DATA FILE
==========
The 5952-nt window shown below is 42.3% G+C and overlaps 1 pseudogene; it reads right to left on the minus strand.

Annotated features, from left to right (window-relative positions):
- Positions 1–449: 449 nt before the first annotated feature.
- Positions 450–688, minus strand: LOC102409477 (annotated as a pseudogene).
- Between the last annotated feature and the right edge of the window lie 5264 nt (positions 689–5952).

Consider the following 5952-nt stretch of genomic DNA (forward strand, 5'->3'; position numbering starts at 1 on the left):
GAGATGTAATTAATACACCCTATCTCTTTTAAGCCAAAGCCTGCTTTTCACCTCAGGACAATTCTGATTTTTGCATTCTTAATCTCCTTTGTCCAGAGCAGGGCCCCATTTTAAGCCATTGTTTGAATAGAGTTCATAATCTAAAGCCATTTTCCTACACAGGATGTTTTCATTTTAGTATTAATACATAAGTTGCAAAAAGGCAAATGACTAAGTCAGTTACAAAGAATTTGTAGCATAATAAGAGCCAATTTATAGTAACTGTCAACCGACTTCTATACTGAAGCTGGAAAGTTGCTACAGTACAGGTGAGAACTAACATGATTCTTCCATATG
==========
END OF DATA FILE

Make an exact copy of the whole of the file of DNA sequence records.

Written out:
The 5952-nt window shown below is 42.3% G+C and overlaps 1 pseudogene; it reads right to left on the minus strand.

Annotated features, from left to right (window-relative positions):
- Positions 1–449: 449 nt before the first annotated feature.
- Positions 450–688, minus strand: LOC102409477 (annotated as a pseudogene).
- Between the last annotated feature and the right edge of the window lie 5264 nt (positions 689–5952).

Consider the following 5952-nt stretch of genomic DNA (forward strand, 5'->3'; position numbering starts at 1 on the left):
GAGATGTAATTAATACACCCTATCTCTTTTAAGCCAAAGCCTGCTTTTCACCTCAGGACAATTCTGATTTTTGCATTCTTAATCTCCTTTGTCCAGAGCAGGGCCCCATTTTAAGCCATTGTTTGAATAGAGTTCATAATCTAAAGCCATTTTCCTACACAGGATGTTTTCATTTTAGTATTAATACATAAGTTGCAAAAAGGCAAATGACTAAGTCAGTTACAAAGAATTTGTAGCATAATAAGAGCCAATTTATAGTAACTGTCAACCGACTTCTATACTGAAGCTGGAAAGTTGCTACAGTACAGGTGAGAACTAACATGATTCTTCCATATG